For ‘Uyare’ it was the initial meetings to understand where Pallavi comes from. In the space of toxic relationships it was easier to tap into experiences from my life and of my friends — what they have gone through — and then create Pallavi’s.
Usually, it’s a collaboration with writers. I pick what they are giving me. If I have questions I talk to the makers. I create my own answers when I don’t get any. I thoroughly enjoy the process. It takes a lot of effort and pain.
Q: Playing different roles, did any of the characters change your perspective about things and understanding about life?
There are so many things each one of them is still continuing to teach me. Sameera from ‘Take Off’ wanted to make sure that she is secure and safe and can take care of her family. There is a sense of urgency in her. I feel that sense of urgency sort of translated in my sense of urgency during the entire controversy period [referring to last year when she was threatened for questioning misogyny and sexism in the industry]. There was the single-minded focus that I had for months with which I continued the fight along with those who supported me.
I learnt to smile from my heart by playing Sarah [‘Bangalore Days’] with her full and blooming smile. After ‘Bangalore Days’ people remarked on my smile. I realised that as Parvathy I had not allowed myself a wide full smile before.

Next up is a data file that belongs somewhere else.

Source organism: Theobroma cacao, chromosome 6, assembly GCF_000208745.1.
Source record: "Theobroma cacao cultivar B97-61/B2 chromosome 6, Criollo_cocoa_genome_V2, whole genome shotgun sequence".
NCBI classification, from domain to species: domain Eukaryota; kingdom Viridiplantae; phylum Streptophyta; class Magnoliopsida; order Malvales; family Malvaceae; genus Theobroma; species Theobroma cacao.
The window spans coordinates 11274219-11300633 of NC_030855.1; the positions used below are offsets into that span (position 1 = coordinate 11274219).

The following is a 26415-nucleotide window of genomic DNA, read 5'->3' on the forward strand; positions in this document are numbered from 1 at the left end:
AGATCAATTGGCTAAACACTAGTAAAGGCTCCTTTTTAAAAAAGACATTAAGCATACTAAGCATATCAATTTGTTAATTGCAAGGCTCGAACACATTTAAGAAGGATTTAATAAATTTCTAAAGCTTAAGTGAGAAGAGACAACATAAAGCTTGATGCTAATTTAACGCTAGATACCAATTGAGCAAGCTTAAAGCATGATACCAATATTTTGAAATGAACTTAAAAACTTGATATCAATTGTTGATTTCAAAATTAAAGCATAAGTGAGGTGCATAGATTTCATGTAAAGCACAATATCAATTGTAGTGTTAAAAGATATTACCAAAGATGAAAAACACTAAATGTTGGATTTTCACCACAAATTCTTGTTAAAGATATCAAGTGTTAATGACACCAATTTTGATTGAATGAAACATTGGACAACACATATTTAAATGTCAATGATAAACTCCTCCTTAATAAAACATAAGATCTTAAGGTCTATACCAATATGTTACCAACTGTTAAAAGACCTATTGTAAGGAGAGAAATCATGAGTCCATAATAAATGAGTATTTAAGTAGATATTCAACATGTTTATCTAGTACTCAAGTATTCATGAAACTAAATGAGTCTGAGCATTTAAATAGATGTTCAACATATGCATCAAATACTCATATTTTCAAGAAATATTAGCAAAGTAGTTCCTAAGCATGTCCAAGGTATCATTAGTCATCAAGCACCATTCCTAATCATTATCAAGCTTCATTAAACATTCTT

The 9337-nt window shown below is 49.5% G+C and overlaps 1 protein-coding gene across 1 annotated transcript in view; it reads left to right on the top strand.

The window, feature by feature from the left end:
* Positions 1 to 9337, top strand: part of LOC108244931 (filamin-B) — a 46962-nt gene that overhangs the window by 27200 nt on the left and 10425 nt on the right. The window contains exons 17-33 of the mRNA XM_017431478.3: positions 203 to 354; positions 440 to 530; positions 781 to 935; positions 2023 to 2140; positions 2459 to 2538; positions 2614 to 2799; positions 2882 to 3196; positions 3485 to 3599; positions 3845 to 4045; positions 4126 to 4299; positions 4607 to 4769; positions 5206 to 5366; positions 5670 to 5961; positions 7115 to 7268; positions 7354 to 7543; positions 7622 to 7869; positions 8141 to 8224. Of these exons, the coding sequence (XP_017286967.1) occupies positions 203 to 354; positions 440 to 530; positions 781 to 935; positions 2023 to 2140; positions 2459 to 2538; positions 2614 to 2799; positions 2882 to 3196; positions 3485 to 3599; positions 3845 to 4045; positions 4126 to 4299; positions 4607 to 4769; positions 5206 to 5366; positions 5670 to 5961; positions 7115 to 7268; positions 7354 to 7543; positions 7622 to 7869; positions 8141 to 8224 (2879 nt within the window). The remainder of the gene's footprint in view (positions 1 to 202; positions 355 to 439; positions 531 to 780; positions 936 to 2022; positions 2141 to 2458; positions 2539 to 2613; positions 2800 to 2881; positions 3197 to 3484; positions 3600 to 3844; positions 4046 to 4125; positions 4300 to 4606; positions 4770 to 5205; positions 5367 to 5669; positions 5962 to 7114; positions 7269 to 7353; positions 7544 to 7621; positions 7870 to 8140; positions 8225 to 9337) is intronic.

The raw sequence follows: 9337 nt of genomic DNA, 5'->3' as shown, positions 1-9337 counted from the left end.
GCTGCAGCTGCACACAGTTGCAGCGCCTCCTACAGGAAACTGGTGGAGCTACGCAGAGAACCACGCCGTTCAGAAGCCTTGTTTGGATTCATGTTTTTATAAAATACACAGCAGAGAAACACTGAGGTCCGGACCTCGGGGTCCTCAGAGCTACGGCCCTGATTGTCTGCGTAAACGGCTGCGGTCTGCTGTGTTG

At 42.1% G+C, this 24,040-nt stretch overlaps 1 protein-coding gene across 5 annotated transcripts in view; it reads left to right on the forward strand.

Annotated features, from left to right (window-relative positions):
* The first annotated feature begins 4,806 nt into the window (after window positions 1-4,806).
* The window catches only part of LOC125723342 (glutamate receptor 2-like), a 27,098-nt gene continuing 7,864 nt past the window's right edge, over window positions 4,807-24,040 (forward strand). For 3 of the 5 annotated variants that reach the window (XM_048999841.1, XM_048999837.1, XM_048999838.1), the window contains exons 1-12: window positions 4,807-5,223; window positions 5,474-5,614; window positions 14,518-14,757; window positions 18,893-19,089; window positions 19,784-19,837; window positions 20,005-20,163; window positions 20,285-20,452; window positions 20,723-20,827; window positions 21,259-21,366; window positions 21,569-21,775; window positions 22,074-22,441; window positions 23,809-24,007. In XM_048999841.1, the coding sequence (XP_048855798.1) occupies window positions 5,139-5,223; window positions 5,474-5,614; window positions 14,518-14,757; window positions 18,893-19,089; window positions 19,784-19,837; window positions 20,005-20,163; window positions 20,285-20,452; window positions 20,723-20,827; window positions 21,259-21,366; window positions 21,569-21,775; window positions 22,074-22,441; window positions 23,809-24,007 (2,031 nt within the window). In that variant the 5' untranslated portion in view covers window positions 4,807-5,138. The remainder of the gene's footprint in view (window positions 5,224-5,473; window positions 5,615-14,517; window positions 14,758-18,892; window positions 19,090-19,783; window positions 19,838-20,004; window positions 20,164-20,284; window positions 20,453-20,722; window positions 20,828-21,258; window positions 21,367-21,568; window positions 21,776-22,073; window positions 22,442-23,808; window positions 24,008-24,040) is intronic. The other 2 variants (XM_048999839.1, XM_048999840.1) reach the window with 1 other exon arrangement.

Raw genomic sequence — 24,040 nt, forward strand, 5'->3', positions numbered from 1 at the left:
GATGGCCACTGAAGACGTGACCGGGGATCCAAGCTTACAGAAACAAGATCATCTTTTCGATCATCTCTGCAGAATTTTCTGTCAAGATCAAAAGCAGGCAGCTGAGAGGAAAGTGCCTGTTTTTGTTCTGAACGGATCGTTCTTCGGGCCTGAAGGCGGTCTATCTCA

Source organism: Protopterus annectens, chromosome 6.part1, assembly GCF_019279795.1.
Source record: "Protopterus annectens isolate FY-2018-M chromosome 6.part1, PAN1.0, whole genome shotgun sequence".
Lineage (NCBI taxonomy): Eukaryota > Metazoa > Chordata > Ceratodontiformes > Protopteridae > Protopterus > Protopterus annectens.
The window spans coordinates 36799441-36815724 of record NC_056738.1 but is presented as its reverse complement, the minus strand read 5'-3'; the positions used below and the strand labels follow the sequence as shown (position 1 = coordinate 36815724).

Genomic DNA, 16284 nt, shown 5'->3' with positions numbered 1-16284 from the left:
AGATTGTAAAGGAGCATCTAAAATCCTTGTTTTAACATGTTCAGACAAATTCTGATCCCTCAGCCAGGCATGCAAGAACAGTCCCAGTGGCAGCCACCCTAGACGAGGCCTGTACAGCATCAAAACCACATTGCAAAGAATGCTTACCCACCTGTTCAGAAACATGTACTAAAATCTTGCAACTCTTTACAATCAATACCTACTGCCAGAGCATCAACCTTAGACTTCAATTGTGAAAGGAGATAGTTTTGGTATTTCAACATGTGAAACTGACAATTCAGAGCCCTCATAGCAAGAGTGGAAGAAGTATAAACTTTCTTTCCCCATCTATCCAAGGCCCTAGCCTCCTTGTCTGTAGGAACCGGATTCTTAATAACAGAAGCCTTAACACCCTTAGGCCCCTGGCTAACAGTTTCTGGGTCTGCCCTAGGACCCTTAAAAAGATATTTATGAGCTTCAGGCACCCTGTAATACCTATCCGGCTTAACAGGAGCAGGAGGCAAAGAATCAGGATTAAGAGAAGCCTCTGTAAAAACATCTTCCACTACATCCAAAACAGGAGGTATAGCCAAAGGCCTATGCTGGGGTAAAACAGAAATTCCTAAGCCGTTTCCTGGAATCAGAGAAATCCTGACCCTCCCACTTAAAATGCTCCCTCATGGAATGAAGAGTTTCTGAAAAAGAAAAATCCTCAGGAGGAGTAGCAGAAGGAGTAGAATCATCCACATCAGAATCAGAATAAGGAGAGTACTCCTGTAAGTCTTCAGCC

Panimalar [‘Maryan’] was brave, soft and vulnerable. For her it’s not the validation of her love’ for her the love itself is the journey and the destination.
In upcoming film ‘Virus’ I realised that there are so many similarities between this woman I play and me. Having played it out in a different setting has started to heal a lot of issues that she and I have in common. I don’t know how much sense this makes to others. But this is my process and my relationship with my characters.
Q: Once a film is done, what do you do to slip out of the character?
Until last year, I travelled a lot. It was an antidote to snap out of something. Once the physical surroundings are changed, the pattern of thoughts also did.
This year I decided not to travel much. It will be more of an internal travel.
I indulge in art activities like reading a book or visiting a museum basically giving the body a break and pampering. My body is my equipment. I meet my friends. It’s not just about great rapport and friendly banter. We have debates that are high voltage nourishment for my soul. I spend lots of time with my family.
MEET THE ‘UYARE’ TEAM
Director Manu Ashokan
Manu Ashokan’s debut with ‘Uyare’ takes him to new heights.
When tabloid! reached out to the former assistant of late Malayalam filmmaker Rajesh Pillai, he was in the studio with the post production work of ‘Uyare.’ It stirred up memories of another day when he assisted his mentor with the mixing of ‘Vettai’, Pillai’s last project.
After Pillai’s demise, he got acquainted with duo Bobby and Sanjay — the writers of ‘Traffic,’ a trendsetter in Malayalam cinema.
“I was listening to many stories but was particular on directing a story that will remain a hangover in the viewers’ minds,” said Ashokan, who took the plunge with Bobby and Sanjay’s script of ‘Uyare.’ “‘Uyare’ traces Pallavi’s journey, from her childhood when she aspires to become a pilot someday to her adulthood.”
The film’s challenges came from learning about the aviation industry to understanding the mind of acid attack survivors.